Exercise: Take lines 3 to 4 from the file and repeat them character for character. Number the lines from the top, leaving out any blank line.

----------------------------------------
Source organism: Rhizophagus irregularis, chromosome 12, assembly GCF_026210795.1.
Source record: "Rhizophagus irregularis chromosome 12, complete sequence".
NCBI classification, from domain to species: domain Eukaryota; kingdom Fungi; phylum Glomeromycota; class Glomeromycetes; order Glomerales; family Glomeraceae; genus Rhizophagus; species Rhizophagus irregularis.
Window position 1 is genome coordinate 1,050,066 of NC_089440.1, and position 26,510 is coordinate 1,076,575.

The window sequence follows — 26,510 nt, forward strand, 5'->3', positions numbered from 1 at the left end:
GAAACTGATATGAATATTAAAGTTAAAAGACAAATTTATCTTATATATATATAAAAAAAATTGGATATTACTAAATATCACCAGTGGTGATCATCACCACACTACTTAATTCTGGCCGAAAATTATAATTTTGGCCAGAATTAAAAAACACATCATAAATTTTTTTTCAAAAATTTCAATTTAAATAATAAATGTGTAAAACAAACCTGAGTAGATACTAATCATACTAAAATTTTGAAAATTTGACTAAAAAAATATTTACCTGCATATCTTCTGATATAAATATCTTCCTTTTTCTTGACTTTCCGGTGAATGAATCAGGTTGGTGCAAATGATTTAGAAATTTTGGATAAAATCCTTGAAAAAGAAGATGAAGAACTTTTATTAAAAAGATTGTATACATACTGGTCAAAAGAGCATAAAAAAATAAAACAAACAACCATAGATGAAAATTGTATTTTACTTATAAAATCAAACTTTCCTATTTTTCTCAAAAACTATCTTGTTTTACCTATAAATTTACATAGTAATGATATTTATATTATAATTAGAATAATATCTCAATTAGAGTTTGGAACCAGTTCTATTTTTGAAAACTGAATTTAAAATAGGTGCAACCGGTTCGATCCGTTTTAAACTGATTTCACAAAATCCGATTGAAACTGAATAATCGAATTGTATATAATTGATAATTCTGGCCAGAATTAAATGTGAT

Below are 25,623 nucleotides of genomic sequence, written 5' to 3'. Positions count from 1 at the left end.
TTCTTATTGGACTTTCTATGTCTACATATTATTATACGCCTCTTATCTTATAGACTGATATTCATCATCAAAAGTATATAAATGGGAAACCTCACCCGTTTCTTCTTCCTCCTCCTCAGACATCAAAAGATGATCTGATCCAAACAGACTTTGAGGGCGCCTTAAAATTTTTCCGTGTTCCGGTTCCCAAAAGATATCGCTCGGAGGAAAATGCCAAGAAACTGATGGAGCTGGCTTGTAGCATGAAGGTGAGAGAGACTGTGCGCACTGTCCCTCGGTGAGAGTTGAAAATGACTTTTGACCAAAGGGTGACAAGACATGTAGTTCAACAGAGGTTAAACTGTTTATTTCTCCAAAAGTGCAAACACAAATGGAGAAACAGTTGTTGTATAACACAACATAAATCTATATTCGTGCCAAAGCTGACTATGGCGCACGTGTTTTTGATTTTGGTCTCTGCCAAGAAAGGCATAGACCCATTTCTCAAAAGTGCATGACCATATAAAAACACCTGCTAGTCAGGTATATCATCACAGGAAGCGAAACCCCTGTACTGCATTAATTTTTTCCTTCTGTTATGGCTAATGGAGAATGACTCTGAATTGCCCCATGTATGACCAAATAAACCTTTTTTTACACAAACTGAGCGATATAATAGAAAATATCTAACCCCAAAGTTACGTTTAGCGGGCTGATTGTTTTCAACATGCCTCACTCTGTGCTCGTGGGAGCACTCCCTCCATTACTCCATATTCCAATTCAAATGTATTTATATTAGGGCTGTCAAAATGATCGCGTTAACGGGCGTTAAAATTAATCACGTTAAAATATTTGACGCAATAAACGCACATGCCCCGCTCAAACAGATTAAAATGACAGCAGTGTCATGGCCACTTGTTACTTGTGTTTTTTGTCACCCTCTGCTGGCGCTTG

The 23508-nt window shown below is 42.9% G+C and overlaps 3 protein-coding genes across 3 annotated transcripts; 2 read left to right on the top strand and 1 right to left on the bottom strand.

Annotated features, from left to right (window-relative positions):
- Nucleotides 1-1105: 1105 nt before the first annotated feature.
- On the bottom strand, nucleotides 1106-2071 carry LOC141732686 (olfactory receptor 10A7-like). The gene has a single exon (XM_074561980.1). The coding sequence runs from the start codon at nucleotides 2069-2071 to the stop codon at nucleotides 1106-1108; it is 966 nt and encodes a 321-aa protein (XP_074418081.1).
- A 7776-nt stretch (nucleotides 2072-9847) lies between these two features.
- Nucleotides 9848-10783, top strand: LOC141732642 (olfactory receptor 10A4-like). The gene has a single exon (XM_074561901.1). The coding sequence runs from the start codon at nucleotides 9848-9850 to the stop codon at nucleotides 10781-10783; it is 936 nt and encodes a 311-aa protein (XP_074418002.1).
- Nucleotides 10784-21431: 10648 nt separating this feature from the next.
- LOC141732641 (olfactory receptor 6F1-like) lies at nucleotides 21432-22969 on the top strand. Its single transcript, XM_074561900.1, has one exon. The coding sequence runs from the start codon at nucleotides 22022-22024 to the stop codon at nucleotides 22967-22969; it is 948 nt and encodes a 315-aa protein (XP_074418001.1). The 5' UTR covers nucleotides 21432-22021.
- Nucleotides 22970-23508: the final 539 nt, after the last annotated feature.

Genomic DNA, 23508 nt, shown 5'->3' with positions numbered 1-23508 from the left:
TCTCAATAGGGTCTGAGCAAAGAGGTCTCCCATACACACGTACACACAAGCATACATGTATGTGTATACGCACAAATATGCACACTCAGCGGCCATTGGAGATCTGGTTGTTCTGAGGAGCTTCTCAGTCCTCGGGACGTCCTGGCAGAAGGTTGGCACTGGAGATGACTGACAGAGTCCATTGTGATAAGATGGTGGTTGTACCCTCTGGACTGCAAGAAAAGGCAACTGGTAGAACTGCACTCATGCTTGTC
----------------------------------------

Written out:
NCBI classification, from domain to species: domain Eukaryota; kingdom Fungi; phylum Glomeromycota; class Glomeromycetes; order Glomerales; family Glomeraceae; genus Rhizophagus; species Rhizophagus irregularis.
Window position 1 is genome coordinate 1,050,066 of NC_089440.1, and position 26,510 is coordinate 1,076,575.